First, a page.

- Revolution Beauty is the latest beauty brand to form a wholesale partnership with Walmart as the mass retailer continues to expand its footprint in the category.
- For U.K.-based Revolution Beauty, the agreement with Walmart expands the brand’s presence in the U.S. and marks the fourth major retailer to carry its products in the last three years, according to a company press release. Revolution Beauty partnered with Walgreens last May.
- Revolution Beauty’s offering with Walmart will feature the brand’s new Relove by Revolution collection, exclusive to the mass merchant, in 2,500 of the retailer’s locations as well as on its website. All Relove by Revolution products are priced at $5 and under and include an assortment of products like foundation, brushes, freckle pens and water-activated liners.
Revolution Beauty’s move into Walmart follows several DTC brands that have launched wholesale partnerships in big-box stores to broaden their customer base and offer consumers a brick-and-mortar alternative to purchase products.
Both Walmart and Target have been investing in broadening their beauty assortments, with Target recently expanding its mix with “thousands” of new products. Walmart has a beauty accelerator program for up-and-coming brands and recently launched a clean beauty platform that highlights products made without over 1,200 ingredients including acetone, phthalates and parabens.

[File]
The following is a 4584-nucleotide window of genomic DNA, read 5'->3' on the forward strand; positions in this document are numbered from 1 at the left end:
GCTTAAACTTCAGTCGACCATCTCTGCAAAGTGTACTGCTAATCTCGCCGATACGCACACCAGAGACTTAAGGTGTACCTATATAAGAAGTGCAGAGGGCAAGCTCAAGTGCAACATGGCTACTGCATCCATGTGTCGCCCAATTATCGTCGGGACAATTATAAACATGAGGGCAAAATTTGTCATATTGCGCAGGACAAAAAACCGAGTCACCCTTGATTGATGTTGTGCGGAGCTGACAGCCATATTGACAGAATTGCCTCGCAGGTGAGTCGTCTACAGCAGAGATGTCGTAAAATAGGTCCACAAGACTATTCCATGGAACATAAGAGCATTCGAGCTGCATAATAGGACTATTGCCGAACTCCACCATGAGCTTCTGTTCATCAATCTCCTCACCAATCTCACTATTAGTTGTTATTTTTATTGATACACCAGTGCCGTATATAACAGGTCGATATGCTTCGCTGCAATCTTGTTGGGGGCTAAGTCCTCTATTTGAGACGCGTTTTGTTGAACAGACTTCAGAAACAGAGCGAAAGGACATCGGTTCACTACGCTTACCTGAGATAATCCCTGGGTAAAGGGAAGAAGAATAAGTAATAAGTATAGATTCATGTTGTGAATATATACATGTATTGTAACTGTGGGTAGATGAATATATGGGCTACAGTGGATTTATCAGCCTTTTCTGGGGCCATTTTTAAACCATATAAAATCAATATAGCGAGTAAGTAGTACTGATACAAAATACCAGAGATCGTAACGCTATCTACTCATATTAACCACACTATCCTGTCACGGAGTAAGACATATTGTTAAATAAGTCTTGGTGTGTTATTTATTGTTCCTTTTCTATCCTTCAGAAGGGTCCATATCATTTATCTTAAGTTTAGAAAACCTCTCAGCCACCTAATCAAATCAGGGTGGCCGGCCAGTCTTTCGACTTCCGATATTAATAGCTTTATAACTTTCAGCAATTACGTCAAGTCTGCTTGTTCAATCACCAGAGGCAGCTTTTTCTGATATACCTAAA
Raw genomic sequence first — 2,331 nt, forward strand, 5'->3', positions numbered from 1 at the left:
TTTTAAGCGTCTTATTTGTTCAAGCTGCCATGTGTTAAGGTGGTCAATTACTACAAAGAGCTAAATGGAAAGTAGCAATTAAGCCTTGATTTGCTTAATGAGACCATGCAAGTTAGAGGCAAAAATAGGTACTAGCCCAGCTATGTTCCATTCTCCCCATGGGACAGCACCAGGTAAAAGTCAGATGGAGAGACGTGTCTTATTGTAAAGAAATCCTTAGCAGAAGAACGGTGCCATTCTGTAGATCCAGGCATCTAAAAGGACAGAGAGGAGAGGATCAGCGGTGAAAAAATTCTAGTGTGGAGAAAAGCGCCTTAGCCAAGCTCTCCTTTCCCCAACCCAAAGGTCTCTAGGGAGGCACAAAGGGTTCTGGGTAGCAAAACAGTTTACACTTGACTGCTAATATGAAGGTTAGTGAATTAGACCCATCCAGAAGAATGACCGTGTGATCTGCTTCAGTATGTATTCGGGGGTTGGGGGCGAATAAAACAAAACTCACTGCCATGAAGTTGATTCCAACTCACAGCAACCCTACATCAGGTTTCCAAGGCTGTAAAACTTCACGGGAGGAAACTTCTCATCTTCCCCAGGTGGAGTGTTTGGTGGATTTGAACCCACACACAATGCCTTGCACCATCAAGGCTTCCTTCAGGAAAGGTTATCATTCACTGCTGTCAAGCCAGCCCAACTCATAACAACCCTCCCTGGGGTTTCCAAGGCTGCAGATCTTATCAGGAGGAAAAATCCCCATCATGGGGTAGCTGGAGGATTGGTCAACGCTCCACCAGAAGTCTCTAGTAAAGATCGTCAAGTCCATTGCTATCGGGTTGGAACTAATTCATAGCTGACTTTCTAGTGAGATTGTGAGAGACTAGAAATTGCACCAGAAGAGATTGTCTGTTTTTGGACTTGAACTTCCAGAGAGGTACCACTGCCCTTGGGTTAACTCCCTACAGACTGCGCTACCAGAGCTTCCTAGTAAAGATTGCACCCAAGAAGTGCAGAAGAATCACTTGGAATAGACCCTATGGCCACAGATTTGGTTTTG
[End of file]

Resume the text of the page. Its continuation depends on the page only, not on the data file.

As a category, beauty continues to be strong according to data provided by Circana. “Beauty had a phenomenal year in 2022 and continues to do well in 2023,” said Larissa Jensen, vice president and beauty industry adviser at Circana.
While prestige beauty has outperformed the mass market in terms of unit sales, Jensen acknowledged that dollar volume in mass is up 10% the first three months of 2023 following a 4% gain last year. Jensen further attributes some of those gains to the “lipstick index” of consumers treating themselves to small indulgences of all beauty products during tough economic times. “Consumers are really indulging within these categories,” she added.
Walmart has been increasing its beauty footprint with DTC brands, yet the retailer has been offloading other e-commerce brands that it had invested in over the past few years as it seeks to tighten operations amid a perceived economic slowdown. Among the brands that Walmart disposed of were men’s clothing brand Bonobos, women’s apparel brand ModCloth, outdoor retailer Moosejaw and the Jet.com e-commerce site.
Additionally, Walmart has laid off several thousand employees at distribution centers that support its e-commerce operations. Walmart recently told investors it would be relying more on robots in stores and at its fulfillment centers.